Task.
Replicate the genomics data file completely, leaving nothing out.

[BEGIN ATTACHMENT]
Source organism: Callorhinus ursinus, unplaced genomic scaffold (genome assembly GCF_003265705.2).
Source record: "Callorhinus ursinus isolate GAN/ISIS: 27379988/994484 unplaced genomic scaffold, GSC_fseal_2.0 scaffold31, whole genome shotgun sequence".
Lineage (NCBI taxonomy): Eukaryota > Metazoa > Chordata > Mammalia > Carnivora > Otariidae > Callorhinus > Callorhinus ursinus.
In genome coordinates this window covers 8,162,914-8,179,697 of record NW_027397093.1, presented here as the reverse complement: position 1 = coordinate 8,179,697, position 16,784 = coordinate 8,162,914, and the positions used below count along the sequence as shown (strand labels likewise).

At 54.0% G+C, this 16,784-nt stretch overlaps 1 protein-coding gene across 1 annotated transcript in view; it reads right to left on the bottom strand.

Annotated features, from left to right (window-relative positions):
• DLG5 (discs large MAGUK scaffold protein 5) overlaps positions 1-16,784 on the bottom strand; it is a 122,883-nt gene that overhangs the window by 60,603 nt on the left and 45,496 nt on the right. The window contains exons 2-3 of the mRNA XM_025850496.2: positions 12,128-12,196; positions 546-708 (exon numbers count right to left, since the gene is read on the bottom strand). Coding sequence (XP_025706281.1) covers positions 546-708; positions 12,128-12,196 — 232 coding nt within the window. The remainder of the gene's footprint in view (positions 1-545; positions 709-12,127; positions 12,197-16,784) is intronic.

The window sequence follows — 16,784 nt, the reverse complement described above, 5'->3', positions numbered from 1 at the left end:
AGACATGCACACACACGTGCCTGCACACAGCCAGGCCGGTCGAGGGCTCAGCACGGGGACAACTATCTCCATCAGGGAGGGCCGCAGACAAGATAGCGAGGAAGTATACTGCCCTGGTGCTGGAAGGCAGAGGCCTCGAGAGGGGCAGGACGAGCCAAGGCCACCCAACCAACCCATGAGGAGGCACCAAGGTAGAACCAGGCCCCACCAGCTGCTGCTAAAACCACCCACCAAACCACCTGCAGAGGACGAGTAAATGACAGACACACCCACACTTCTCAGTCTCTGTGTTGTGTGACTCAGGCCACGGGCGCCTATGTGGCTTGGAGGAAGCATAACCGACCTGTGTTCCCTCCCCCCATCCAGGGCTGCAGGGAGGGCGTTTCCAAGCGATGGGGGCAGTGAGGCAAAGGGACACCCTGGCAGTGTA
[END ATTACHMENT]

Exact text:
Source organism: Callorhinus ursinus, unplaced genomic scaffold (genome assembly GCF_003265705.2).
Source record: "Callorhinus ursinus isolate GAN/ISIS: 27379988/994484 unplaced genomic scaffold, GSC_fseal_2.0 scaffold31, whole genome shotgun sequence".
Lineage (NCBI taxonomy): Eukaryota > Metazoa > Chordata > Mammalia > Carnivora > Otariidae > Callorhinus > Callorhinus ursinus.
In genome coordinates this window covers 8,162,914-8,179,697 of record NW_027397093.1, presented here as the reverse complement: position 1 = coordinate 8,179,697, position 16,784 = coordinate 8,162,914, and the positions used below count along the sequence as shown (strand labels likewise).

At 54.0% G+C, this 16,784-nt stretch overlaps 1 protein-coding gene across 1 annotated transcript in view; it reads right to left on the bottom strand.

Annotated features, from left to right (window-relative positions):
• DLG5 (discs large MAGUK scaffold protein 5) overlaps positions 1-16,784 on the bottom strand; it is a 122,883-nt gene that overhangs the window by 60,603 nt on the left and 45,496 nt on the right. The window contains exons 2-3 of the mRNA XM_025850496.2: positions 12,128-12,196; positions 546-708 (exon numbers count right to left, since the gene is read on the bottom strand). Coding sequence (XP_025706281.1) covers positions 546-708; positions 12,128-12,196 — 232 coding nt within the window. The remainder of the gene's footprint in view (positions 1-545; positions 709-12,127; positions 12,197-16,784) is intronic.

The window sequence follows — 16,784 nt, the reverse complement described above, 5'->3', positions numbered from 1 at the left end:
AGACATGCACACACACGTGCCTGCACACAGCCAGGCCGGTCGAGGGCTCAGCACGGGGACAACTATCTCCATCAGGGAGGGCCGCAGACAAGATAGCGAGGAAGTATACTGCCCTGGTGCTGGAAGGCAGAGGCCTCGAGAGGGGCAGGACGAGCCAAGGCCACCCAACCAACCCATGAGGAGGCACCAAGGTAGAACCAGGCCCCACCAGCTGCTGCTAAAACCACCCACCAAACCACCTGCAGAGGACGAGTAAATGACAGACACACCCACACTTCTCAGTCTCTGTGTTGTGTGACTCAGGCCACGGGCGCCTATGTGGCTTGGAGGAAGCATAACCGACCTGTGTTCCCTCCCCCCATCCAGGGCTGCAGGGAGGGCGTTTCCAAGCGATGGGGGCAGTGAGGCAAAGGGACACCCTGGCAGTGTA